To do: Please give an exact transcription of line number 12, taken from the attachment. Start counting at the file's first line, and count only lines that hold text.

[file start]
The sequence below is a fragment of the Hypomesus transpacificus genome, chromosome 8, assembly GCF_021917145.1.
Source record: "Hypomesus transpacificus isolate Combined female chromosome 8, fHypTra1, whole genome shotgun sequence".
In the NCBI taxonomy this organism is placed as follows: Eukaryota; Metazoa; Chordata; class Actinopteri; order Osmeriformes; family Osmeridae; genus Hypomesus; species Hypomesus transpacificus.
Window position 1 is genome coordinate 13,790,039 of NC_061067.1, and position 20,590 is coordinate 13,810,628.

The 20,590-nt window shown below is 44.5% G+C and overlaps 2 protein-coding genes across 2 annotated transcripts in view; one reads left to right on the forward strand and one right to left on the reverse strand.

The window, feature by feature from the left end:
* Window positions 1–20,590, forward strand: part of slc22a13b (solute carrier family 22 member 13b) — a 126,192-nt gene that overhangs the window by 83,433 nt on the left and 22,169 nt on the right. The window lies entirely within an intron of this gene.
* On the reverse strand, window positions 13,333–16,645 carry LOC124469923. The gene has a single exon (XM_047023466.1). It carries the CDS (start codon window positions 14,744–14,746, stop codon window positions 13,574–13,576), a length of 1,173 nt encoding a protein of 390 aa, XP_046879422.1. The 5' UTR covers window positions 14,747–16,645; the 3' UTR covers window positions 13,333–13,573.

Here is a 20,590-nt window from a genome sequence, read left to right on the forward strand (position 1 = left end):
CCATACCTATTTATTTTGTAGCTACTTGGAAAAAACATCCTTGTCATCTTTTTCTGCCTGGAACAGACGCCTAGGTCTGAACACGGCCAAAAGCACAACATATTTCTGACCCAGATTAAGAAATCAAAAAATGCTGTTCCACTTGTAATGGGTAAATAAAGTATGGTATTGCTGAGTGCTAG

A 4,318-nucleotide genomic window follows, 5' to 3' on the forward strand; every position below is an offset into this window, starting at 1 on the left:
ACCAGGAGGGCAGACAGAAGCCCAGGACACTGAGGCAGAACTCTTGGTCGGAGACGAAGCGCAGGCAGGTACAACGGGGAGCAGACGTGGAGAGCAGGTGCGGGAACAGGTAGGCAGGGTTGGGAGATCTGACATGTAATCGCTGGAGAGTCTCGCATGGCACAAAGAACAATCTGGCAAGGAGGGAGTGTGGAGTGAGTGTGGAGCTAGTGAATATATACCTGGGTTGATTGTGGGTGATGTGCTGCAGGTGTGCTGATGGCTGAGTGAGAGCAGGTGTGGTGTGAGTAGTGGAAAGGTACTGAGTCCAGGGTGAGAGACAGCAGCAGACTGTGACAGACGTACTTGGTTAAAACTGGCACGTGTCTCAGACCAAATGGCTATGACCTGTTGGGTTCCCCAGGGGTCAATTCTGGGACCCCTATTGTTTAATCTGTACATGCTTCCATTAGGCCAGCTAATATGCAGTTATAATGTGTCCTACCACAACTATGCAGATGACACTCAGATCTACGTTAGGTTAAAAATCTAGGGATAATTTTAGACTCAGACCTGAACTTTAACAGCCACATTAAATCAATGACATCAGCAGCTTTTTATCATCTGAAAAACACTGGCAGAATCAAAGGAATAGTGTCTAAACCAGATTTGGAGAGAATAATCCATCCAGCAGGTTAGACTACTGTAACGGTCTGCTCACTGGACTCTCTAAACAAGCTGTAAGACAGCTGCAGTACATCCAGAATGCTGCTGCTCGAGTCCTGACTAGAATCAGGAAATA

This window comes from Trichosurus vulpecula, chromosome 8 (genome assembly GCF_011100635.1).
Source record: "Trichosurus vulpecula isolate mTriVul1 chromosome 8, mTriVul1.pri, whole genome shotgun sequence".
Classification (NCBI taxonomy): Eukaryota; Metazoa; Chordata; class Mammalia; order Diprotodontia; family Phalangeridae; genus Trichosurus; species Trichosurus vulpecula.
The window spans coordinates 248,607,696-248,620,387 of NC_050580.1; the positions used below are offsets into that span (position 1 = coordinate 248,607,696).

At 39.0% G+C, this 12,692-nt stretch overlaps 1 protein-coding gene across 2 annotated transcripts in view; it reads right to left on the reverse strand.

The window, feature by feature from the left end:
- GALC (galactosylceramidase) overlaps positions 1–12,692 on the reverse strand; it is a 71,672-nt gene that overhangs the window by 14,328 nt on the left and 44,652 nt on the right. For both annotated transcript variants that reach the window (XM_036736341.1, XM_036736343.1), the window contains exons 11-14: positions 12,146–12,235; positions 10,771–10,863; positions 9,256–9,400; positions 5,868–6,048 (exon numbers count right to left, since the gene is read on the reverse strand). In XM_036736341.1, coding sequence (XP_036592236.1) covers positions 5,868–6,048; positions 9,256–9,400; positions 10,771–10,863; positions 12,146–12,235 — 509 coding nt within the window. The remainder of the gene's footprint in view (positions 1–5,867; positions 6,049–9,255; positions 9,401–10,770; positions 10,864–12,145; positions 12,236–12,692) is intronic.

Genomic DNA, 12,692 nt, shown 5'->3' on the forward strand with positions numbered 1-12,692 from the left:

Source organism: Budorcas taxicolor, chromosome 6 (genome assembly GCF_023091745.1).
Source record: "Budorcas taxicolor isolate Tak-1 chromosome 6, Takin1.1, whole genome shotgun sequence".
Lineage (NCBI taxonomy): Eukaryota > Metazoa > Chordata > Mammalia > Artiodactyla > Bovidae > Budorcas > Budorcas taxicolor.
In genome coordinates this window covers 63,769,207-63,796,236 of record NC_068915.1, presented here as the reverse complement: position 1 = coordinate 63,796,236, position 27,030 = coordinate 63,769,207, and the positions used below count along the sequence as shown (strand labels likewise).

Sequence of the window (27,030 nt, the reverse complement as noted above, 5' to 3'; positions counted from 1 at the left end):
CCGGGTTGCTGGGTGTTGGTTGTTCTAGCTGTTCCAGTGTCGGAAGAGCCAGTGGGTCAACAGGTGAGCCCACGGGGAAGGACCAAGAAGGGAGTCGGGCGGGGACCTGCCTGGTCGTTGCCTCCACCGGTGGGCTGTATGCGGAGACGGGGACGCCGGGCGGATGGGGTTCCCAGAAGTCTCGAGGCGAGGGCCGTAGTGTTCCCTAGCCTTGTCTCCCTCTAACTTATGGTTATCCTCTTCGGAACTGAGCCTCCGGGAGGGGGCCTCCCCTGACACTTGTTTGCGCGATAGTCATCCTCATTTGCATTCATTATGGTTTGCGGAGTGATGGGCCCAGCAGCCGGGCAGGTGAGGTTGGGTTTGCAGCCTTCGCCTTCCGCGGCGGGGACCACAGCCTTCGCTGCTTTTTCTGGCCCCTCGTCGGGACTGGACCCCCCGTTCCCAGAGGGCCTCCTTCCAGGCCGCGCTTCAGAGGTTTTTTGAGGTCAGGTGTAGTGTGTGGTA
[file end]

ACCAGGAGGGCAGACAGAAGCCCAGGACACTGAGGCAGAACTCTTGGTCGGAGACGAAGCGCAGGCAGGTACAACGGGGAGCAGACGTGGAGAGCAGGTGCGGGAACAGGTAGGCAGGGTTGGGAGATCTGACATGTAATCGCTGGAGAGTCTCGCATGGCACAAAGAACAATCTGGCAAGGAGGGAGTGTGGAGTGAGTGTGGAGCTAGTGAATATATACCTGGGTTGATTGTGGGTGATGTGCTGCAGGTGTGCTGATGGCTGAGTGAGAGCAGGTGTGGTGTGAGTAGTGGAAAGGTACTGAGTCCAGGGTGAGAGACAGCAGCAGACTGTGACAGACGTACTTGGTTAAAACTGGCACGTGTCTCAGACCAAATGGCTATGACCTGTTGGGTTCCCCAGGGGTCAATTCTGGGACCCCTATTGTTTAATCTGTACATGCTTCCATTAGGCCAGCTAATATGCAGTTATAATGTGTCCTACCACAACTATGCAGATGACACTCAGATCTACGTTAGGTTAAAAATCTAGGGATAATTTTAGACTCAGACCTGAACTTTAACAGCCACATTAAATCAATGACATCAGCAGCTTTTTATCATCTGAAAAACACTGGCAGAATCAAAGGAATAGTGTCTAAACCAGATTTGGAGAGAATAATCCATCCAGCAGGTTAGACTACTGTAACGGTCTGCTCACTGGACTCTCTAAACAAGCTGTAAGACAGCTGCAGTACATCCAGAATGCTGCTGCTCGAGTCCTGACTAGAATCAGGAAATA